Prac Crit

Principalities, Dominions

by Gwyneth Lewis

Interview

by Dai George

Gwyneth Lewis is a meticulous poet but a visionary one. Should there be a ‘but’ in that sentence? You’d hope not, though unfortunately the two qualities seem to have become divorced in my mind. With her fondness for sequences and rhyme, an omnivorous researcher’s eye, and source material ranging from the Bible to contemporary physics, Lewis writes poetry rooted in authority. Yet those roots are always branching into new territory, often somewhere troubled or strange. In Sparrow Tree, her eighth and most recent collection, the title of a sequence called ‘Quilting for Childless Women’ captures something of the tension in her work. Quilting suggests a homely enterprise, a craft passed down through generations, while childlessness guides us down a rueful or proud dead end – the pattern pulls up short. When the next sequence in the book is called ‘How to Knit a Poem’, we know better than to expect a cutesy arts-and-crafts homily.

As teenagers, whenever my friends and I piled into a car to mooch around the gentrified chain paradise of Cardiff Bay, we first had to pass a poem written by Gwyneth Lewis. Emblazoned in six-foot stained-glass letters on the side of the Wales Millennium Centre, that poem boils down to two lines spanning just thirteen words, split bilingually: ‘Creu Gwir fel Gwydr o Ffwrnais Awen’ (translated by Lewis as ‘Creating truth like glass from inspiration’s furnace’), and its English partner, ‘In these Stones Horizons Sing’. As the first National Poet of Wales (from 2005-6), she’s a dab hand at this type of inclusive public verse, and can as easily turn her talents to radio broadcasts and libretti. But it’s her work in pared-down lyric forms that most beguiles me – the way she crafts a voice of humour and melancholic intimacy, while deflecting attention from its confessional pose.

We met for the interview at Gwyneth’s house, on the eve of the US election. Trump was heavy in the air – even in the east-Cardiff suburbs of Penylan – but for one more day at least he could be ignored, dispelled, put in his proper place with an hour spent talking about that most useless and vital thing of all, a poem. Gwyneth welcomed me into her study, a writer’s lair par excellence whose walls are stitched together with a lifetime’s reading. She’d been working that week on new translations of the great 6th-century Welsh poet Taliesin, in collaboration with Rowan Williams, and her drafts and research lay at the ready. Right now, her own writing in English stands at that happy crossroads between collections, when the book is shaping up and could still go anywhere – as good a time as any to drop in to hear the story behind one of her key new poems, ‘Principalities, Dominions’.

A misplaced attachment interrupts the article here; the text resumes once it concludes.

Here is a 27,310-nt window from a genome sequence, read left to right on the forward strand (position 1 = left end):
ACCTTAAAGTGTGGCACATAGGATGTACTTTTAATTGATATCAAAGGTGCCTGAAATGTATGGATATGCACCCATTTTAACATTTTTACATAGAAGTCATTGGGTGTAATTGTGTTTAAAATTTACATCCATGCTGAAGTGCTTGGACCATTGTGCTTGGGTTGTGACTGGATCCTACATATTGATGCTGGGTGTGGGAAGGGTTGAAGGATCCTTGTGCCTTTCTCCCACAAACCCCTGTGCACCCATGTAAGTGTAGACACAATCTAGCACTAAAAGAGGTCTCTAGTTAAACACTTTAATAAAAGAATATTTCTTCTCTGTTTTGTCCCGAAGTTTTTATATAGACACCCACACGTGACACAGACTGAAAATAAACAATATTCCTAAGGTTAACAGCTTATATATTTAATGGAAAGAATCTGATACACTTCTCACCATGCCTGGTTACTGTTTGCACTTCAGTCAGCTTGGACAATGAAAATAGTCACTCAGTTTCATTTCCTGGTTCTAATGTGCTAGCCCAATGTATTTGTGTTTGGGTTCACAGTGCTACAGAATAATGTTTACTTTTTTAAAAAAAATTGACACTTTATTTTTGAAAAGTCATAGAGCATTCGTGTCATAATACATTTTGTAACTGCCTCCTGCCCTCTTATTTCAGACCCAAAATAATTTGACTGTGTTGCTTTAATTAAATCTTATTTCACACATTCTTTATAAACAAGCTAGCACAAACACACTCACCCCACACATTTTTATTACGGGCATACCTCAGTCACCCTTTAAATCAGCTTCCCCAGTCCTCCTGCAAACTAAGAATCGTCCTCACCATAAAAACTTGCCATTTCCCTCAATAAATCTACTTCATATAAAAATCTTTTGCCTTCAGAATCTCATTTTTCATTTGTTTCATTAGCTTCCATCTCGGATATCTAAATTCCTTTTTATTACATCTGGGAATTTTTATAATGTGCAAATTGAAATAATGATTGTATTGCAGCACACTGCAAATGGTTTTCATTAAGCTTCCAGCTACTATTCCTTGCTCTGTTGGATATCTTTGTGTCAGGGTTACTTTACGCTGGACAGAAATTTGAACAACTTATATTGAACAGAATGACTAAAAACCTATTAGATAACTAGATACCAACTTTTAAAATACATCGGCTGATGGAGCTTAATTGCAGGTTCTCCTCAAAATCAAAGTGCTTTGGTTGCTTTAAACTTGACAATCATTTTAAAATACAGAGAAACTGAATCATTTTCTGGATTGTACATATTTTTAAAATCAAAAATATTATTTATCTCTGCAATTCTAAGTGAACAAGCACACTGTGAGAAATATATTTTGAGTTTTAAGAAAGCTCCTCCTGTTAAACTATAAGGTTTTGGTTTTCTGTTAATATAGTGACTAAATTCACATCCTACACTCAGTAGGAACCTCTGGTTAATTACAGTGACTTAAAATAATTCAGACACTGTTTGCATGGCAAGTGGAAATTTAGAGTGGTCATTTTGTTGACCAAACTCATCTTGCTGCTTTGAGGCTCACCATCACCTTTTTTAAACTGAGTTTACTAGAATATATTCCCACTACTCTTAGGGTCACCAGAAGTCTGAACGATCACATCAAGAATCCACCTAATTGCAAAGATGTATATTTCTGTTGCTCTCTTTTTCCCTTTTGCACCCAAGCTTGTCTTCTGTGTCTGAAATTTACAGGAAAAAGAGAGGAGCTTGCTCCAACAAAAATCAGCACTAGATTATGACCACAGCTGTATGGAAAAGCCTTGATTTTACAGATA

DG

We should start by looking at the allusion at the very heart of the poem. Some poems are allusive by chance or in a more covert way, but this puts it front and centre. I’d love to hear about what Emily Dickinson’s fly was doing buzzing round your brain as this poem emerged.

GL

Well, that fly had been in my brain for a long time. Oddly enough, I was given the Emily Dickinson poem [‘I heard a Fly buzz – when I died –’] by our Prac Crit tutor, Cathy Wheeler, as one of the early exercises we had to do at Cambridge, I think in our first term – and I just went, ‘What?!’ It was as if the world suddenly went faster. I had no idea that poetry could be like that. I knew nothing about Emily Dickinson, and struggled with the poem – I didn’t know what was going on. I return often to it now, and it still puzzles me because… well, what is the plot of it? It’s not obvious.